The second game was played at the Naka-no-bo Zuien inn, on November 7. Taking black, Iyama forced a resignation after 169 moves. Once again, Yo played well, and Iyama commented that he was quite worried in the middle game. In an interview after the game, he said: “With correct play by White, I might have collapsed.” The third game will be played on the 18th of this month.

First of four reports. Tomorrow: Fujisawa Rina wins Women’s Honinbo; Takao wins Meijin title, breaks Iyama’s monopoly

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The Power Report: New Honinbo league starts; Kono wins first Agon Kiriyama Cup; Iyama makes good start in Oza; International tournaments

Thursday October 20, 2016

by John Power, Japan Correspondent for the E-Journal

New Honinbo league starts: The 72nd Honinbo League got off to a start on October 6. Hane Naoki is back after a gap of four terms, so for the first time in a while the “the four Deva kings” (the others are Yamashita Keigo, Cho U, and Takao Shinji) who dominated Japanese go in the first decade of this century are together. In the opening games, Cho U 9P (B) beat Yamashita Keigo 9P by resig. and Motoki Katsuya 7P (B) beat Yuki Satoshi 9P by the same margin. Another game was played on October 13. League newcomer Mitani Tetsuya 7P (B) beat Ko Iso 8P by resig.

Kono wins first Agon Kiriyama Cup: The final of the 23rd Agon Kiriyama Cup was held at Shakasan Daiboji 2016.10.19_23agon_Kono vs Chikuntemple, the Kyoto headquarters of the Agon Buddhist sect, on October 8. Taking white, Kono Rin 9P beat 25th Honinbo Chikun (Cho Chikun) by half a point after 220 moves. Cho had taken the lead in the middle game, but Kono played relentless endgame and pulled off an upset. This is Kono’s ninth title and his first Kiriyama Agon Cup. The play-off with the holder of the Chinese Agon Kiriyama Cup, Ke Jie 9P, will be held in Kyoto in December. Incidentally, this was the first clash between Kono and Cho for a title. First prize is five million yen.

Promotion
To 3-dan: Mutsuura Yuta (40 wins, as of October 14)

Iyama makes good start in Oza
        The first game of the 64th Oza title match was held at the Westin Hotel Osaka on October 17. Taking white, Iyama beat Yo Seiki 7P by 1.5 points. The second game will be played on November 7.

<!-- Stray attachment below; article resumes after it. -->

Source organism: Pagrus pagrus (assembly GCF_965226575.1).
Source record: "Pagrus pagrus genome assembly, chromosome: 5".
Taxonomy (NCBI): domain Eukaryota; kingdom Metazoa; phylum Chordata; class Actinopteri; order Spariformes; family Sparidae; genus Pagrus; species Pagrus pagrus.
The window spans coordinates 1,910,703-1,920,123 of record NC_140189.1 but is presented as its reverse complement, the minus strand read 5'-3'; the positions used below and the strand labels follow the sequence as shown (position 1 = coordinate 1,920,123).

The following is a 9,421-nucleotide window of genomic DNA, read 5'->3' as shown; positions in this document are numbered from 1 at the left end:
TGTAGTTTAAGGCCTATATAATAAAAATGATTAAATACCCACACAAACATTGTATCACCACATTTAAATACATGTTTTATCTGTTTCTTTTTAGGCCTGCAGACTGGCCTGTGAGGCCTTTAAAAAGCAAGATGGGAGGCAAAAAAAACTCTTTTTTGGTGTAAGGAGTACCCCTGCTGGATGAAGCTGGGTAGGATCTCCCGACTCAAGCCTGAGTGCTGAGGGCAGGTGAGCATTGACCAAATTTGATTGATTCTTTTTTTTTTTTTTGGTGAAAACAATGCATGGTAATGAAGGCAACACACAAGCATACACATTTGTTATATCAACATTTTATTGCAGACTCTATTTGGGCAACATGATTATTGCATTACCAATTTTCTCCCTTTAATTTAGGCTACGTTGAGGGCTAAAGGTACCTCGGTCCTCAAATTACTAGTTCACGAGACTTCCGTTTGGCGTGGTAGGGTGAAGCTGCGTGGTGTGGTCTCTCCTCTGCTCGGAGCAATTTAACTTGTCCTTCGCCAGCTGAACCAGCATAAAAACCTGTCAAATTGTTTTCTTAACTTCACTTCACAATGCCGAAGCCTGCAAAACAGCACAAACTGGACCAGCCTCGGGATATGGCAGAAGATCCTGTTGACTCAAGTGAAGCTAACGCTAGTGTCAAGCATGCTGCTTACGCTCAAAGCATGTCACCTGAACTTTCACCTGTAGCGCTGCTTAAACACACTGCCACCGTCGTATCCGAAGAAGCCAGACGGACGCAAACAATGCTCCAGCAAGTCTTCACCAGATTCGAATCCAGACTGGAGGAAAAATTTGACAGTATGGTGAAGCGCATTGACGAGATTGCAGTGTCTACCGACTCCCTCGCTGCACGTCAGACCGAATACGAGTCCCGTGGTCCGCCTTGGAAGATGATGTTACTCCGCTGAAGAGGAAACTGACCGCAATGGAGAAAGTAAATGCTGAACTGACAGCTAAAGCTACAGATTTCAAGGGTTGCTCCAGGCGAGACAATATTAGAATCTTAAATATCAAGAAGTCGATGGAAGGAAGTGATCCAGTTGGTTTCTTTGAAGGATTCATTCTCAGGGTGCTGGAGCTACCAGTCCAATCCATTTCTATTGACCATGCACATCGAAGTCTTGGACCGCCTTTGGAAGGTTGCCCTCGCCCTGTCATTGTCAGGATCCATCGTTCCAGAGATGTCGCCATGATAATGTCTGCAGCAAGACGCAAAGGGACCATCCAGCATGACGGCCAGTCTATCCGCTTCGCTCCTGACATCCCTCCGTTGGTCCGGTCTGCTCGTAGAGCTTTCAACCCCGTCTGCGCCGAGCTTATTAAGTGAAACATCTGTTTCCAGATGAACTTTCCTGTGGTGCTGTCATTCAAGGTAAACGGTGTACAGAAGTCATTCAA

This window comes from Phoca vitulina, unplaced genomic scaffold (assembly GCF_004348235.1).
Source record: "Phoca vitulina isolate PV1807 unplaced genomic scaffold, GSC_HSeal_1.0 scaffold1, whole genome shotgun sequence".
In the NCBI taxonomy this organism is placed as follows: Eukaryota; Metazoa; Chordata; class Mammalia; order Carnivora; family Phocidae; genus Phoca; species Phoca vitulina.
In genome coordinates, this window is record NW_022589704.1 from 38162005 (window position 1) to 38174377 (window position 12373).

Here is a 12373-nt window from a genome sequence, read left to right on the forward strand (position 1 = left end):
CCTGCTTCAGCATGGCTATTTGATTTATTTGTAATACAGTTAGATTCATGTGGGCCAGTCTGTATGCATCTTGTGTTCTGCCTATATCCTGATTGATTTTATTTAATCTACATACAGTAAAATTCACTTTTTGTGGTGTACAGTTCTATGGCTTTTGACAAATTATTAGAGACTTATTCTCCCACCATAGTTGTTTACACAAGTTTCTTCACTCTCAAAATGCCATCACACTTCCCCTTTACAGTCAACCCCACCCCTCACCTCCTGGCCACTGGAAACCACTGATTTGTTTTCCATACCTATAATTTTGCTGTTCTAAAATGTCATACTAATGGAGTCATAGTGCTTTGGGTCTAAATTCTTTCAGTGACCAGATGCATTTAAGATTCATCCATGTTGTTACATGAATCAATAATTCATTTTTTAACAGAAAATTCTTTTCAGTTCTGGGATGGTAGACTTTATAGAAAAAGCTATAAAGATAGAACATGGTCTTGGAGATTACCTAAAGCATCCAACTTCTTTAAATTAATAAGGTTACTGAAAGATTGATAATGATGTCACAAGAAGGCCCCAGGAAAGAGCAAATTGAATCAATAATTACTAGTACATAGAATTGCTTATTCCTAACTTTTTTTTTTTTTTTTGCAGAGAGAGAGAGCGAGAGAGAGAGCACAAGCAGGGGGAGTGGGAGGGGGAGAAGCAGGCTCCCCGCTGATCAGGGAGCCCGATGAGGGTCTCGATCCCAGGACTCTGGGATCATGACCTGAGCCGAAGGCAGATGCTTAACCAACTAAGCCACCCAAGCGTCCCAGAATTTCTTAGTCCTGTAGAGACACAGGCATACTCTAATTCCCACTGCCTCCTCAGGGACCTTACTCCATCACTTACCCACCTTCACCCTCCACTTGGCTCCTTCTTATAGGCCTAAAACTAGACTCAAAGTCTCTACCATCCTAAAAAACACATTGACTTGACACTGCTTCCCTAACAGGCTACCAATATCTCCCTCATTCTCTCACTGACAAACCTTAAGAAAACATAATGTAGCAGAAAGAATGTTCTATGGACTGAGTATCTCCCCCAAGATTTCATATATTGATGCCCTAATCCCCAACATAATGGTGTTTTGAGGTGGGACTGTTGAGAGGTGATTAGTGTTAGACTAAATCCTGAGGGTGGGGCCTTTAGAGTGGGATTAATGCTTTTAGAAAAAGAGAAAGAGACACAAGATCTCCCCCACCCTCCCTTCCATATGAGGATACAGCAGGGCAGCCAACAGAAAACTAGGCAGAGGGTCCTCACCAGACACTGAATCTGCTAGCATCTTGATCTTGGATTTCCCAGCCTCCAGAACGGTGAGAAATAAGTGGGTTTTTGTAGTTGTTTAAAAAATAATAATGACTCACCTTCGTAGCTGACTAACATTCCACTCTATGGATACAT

International tournaments
China wins Jastec Cup: This tournament was founded in 2012, but this is probably my first report on it. The full name is the Jastec Cup International New Stars Igo Tournament. It is open to eight-player teams, including two women players, from China, Korea, Chinese Taipei, and Japan. It’s an all-play-all team tournament, so a lot of games are played. It was held at the Belle Salle Iidabashi hall in Iidabashi in Tokyo from September 23 to 25. The sponsor, Jastek, seems to be one of the leading software companies in Japan.
        Results were as follows:
Round 1 (Sept. 23) Japan 4 Korea 4, China 8 Chinese Taipei 0
Round 2 (Sept. 24) Japan 4 Chinese Taipei 4, China 5 Korea 3
Round 3 (Sept. 25) Japan 4 China 4, Korea 5 Chinese Taipei 3
1st: China; 2nd: Korea; 3rd: Japan; 4th: Chinese Taipei
Prizes: 1st: 1,000,000 yen; 2nd: 500,000; 3rd: 300,000; 4th: 200,000

2016.10.19_18th_noshin Ichiririki (L) YSTNong Shim Cup: Ichiriki’s biggest win
        Ichiriki Ryo 7P is very busy this year, as he is studying at Waseda University. He attends classes by day (five 90-minute classes on his busiest day) and goes to the Nihon Ki-in at night. His hectic schedule is not affecting his play, however: he has just won his first open title (see previous report) and is about to challenge Iyama for the Tengen title.
        Ichiriki is also often chosen to represent Japan in international tournaments. Last year, he got his country off to an excellent start in the Nong Shim Spicy Noodles Cup with three wins in the opening round. This year also he made a good start in the 18th Nong Shim Cup, beating Lee Sedol in the opening game. Taking white, he edged Lee by half a point. Actually Ichiriki played solidly at the end because he miscounted and thought he was 1.5 points ahead. This is probably the biggest win of his career. This time, however, he didn’t get a winning streak, as he lost to China’s Fan Tingyu, who went on to win three in a row. The opening round was held in Jilin Province in China. Results:2016.10.19_18th_noshin4 Cho U right
Game 1 (Sept. 27) Ichiriki 7P (Japan) (W) beat Yi Sedol 9P (Korea) by half a point.
Game 2 (Sept. 28) Fan Tingyu 9P (China) beat Ichiriki by resig.
Game 3 (Sept. 29) Fan (W) beat Lee Tonghoon 9P (Korea) by resig.
Game 4 (Sept. 30) Fan (B) beat Cho U 9P (Japan) by resig.